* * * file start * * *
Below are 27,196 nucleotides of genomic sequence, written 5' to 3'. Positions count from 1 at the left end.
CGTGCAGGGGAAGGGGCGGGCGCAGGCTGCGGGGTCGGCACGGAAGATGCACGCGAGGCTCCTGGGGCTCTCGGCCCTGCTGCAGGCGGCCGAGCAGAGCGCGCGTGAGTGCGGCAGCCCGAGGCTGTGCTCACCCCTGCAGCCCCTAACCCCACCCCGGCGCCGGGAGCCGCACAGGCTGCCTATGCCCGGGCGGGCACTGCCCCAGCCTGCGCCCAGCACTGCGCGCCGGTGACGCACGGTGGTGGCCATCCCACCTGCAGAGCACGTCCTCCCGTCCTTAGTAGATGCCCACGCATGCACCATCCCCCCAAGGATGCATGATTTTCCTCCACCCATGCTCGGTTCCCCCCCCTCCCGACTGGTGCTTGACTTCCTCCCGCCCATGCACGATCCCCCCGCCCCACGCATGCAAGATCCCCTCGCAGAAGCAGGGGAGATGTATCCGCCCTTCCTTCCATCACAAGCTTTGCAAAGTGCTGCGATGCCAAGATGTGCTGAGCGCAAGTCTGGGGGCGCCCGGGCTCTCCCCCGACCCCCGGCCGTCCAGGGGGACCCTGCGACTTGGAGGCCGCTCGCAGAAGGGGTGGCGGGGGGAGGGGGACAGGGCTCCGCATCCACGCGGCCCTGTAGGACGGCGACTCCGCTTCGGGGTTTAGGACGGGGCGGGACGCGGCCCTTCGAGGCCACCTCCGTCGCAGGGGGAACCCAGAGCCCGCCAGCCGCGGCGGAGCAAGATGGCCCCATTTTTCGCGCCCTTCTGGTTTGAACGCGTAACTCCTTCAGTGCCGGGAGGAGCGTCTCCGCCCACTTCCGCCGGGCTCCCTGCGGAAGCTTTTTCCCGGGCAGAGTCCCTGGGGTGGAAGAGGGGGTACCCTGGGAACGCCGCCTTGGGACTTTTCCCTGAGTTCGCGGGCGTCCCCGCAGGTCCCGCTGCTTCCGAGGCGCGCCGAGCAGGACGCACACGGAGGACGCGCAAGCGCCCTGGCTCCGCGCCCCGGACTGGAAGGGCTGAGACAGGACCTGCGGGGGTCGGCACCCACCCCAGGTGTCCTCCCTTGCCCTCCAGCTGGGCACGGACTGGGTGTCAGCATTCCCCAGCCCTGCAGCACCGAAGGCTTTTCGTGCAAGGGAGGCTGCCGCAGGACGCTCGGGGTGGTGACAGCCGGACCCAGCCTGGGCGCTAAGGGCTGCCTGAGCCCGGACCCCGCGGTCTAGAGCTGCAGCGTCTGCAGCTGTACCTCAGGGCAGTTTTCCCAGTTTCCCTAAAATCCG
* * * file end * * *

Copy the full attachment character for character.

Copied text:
Below are 27,196 nucleotides of genomic sequence, written 5' to 3'. Positions count from 1 at the left end.
CGTGCAGGGGAAGGGGCGGGCGCAGGCTGCGGGGTCGGCACGGAAGATGCACGCGAGGCTCCTGGGGCTCTCGGCCCTGCTGCAGGCGGCCGAGCAGAGCGCGCGTGAGTGCGGCAGCCCGAGGCTGTGCTCACCCCTGCAGCCCCTAACCCCACCCCGGCGCCGGGAGCCGCACAGGCTGCCTATGCCCGGGCGGGCACTGCCCCAGCCTGCGCCCAGCACTGCGCGCCGGTGACGCACGGTGGTGGCCATCCCACCTGCAGAGCACGTCCTCCCGTCCTTAGTAGATGCCCACGCATGCACCATCCCCCCAAGGATGCATGATTTTCCTCCACCCATGCTCGGTTCCCCCCCCTCCCGACTGGTGCTTGACTTCCTCCCGCCCATGCACGATCCCCCCGCCCCACGCATGCAAGATCCCCTCGCAGAAGCAGGGGAGATGTATCCGCCCTTCCTTCCATCACAAGCTTTGCAAAGTGCTGCGATGCCAAGATGTGCTGAGCGCAAGTCTGGGGGCGCCCGGGCTCTCCCCCGACCCCCGGCCGTCCAGGGGGACCCTGCGACTTGGAGGCCGCTCGCAGAAGGGGTGGCGGGGGGAGGGGGACAGGGCTCCGCATCCACGCGGCCCTGTAGGACGGCGACTCCGCTTCGGGGTTTAGGACGGGGCGGGACGCGGCCCTTCGAGGCCACCTCCGTCGCAGGGGGAACCCAGAGCCCGCCAGCCGCGGCGGAGCAAGATGGCCCCATTTTTCGCGCCCTTCTGGTTTGAACGCGTAACTCCTTCAGTGCCGGGAGGAGCGTCTCCGCCCACTTCCGCCGGGCTCCCTGCGGAAGCTTTTTCCCGGGCAGAGTCCCTGGGGTGGAAGAGGGGGTACCCTGGGAACGCCGCCTTGGGACTTTTCCCTGAGTTCGCGGGCGTCCCCGCAGGTCCCGCTGCTTCCGAGGCGCGCCGAGCAGGACGCACACGGAGGACGCGCAAGCGCCCTGGCTCCGCGCCCCGGACTGGAAGGGCTGAGACAGGACCTGCGGGGGTCGGCACCCACCCCAGGTGTCCTCCCTTGCCCTCCAGCTGGGCACGGACTGGGTGTCAGCATTCCCCAGCCCTGCAGCACCGAAGGCTTTTCGTGCAAGGGAGGCTGCCGCAGGACGCTCGGGGTGGTGACAGCCGGACCCAGCCTGGGCGCTAAGGGCTGCCTGAGCCCGGACCCCGCGGTCTAGAGCTGCAGCGTCTGCAGCTGTACCTCAGGGCAGTTTTCCCAGTTTCCCTAAAATCCG